By Omar Rashid

Bhopal: ‘If the Congress comes to power in Madhya Pradesh, there will be a rise in goondaism and local Muslims will start bullying the poor people.’

This was at the core of what Aryan Sahu, a first-time voter from Sagar district, said when asked why he was not willing to give the Congress a chance in the assembly election, voting for which is on Friday (November 17).

He talked about a case in his constituency, Khurai, where some Muslim families accused of harassing their neighbours were allegedly forced to relocate by a local leader. Sahu accused the Congress of providing patronage to goondaism by the minority community.

Though he could not provide any evidence for his suspicion of the community or how the Congress provided patronage to suspected criminals despite being out of power for the last two decades, he was unwavering in his conviction that the BJP best represented the interests of the Hindus, while the Congress suppressed their true sentiments.

“The BJP has ended all goondaism. There used to be a lot of atrocities. If the Congress comes back, there will be goondagardi again,” said Sahu, who runs a small kiosk. Atrocities by whom, I asked. “The people from the Muslim community. They used to oppress the poor,” he responded.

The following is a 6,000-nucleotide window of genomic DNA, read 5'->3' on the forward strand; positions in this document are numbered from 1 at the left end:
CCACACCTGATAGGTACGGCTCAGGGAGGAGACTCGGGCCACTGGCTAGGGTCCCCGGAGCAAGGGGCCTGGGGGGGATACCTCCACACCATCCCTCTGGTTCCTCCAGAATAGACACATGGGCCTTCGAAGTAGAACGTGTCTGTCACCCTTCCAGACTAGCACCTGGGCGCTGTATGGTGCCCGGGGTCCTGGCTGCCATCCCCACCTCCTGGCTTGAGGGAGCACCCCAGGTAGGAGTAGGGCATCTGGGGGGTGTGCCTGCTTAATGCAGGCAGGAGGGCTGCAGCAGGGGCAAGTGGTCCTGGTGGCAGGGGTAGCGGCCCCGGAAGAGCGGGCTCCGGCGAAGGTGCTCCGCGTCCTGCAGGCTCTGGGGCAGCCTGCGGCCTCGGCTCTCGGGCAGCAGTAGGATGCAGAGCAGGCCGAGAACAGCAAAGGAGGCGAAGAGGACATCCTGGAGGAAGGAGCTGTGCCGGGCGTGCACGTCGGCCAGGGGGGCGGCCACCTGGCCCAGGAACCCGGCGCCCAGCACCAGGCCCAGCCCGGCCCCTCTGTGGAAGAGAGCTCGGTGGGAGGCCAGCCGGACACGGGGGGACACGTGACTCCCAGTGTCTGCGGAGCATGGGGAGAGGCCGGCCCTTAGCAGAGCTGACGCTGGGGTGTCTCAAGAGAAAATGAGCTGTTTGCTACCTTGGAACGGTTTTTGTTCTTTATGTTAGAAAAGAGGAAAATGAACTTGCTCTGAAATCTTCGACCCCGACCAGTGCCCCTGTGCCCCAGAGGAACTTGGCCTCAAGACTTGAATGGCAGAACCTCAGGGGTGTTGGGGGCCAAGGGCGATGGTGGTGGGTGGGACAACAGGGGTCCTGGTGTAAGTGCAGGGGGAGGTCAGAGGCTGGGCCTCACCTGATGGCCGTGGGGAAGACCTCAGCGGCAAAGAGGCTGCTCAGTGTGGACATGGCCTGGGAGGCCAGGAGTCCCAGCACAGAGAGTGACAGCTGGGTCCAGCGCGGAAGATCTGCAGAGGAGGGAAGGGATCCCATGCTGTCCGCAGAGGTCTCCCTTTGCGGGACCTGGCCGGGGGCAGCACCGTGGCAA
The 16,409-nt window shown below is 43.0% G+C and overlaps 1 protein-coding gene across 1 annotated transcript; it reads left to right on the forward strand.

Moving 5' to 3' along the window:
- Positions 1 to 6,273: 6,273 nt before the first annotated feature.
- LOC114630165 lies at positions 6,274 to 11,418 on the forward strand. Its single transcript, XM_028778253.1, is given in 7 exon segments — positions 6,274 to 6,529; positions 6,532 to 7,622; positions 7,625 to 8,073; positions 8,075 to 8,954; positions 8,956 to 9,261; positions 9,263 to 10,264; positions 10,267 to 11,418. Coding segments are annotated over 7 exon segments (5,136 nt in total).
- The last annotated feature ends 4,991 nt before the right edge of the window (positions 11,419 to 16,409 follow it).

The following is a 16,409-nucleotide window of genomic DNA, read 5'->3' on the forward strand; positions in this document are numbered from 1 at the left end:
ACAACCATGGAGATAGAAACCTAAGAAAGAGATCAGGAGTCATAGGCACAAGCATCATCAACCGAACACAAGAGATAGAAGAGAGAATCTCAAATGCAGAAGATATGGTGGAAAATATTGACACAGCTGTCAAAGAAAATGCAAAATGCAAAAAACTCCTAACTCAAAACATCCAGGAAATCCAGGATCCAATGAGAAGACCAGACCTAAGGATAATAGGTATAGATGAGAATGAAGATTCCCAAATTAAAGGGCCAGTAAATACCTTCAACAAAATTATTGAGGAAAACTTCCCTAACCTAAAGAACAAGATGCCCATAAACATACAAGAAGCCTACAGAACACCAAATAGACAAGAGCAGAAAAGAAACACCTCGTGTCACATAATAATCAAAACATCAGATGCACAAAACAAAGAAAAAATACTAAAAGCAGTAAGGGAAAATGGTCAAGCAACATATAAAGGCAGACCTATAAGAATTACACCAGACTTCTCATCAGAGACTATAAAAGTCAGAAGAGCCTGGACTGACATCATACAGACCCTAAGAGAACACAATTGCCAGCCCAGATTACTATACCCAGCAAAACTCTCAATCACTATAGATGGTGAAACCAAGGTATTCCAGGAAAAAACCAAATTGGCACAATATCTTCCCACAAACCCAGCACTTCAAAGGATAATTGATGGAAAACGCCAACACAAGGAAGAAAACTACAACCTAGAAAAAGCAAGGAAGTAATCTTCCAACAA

Madhya Bharat’s commitment to Hindutva 

The BJP’s core ideology of Hindutva has deep roots in MP, right from the days of the Jan Sangh. Most of the BJP’s rule since 2003 has been uninterrupted, barring a 15-month stint of the Kamal Nath-led Congress government between 2018 and 2020.

While a substantial section of voters across caste and class expressed a negative sentiment against the Shivraj Singh Chouhan government, either based on fatigue, dissatisfaction or simply a desire for change, the saffron party still enjoys a solid base of committed voters in this central Indian state.

A long association with the BJP’s style of governance – targeted welfare schemes and monetary assistance, especially to women and girls – and the deep roots of the Hindutva ideology with no counter-narrative at the grassroots, have kept the BJP as a dominant, if not hegemonic force in the state over the last few decades.

In 2018, even though the BJP lost the election to the Congress – the BJP got 109 seats against the Congress’ 114 seats – it secured almost 48,000 more votes than the Congress and enjoyed a lead of 0.13% in the popular vote share.

This story was originally published in Read the full story here .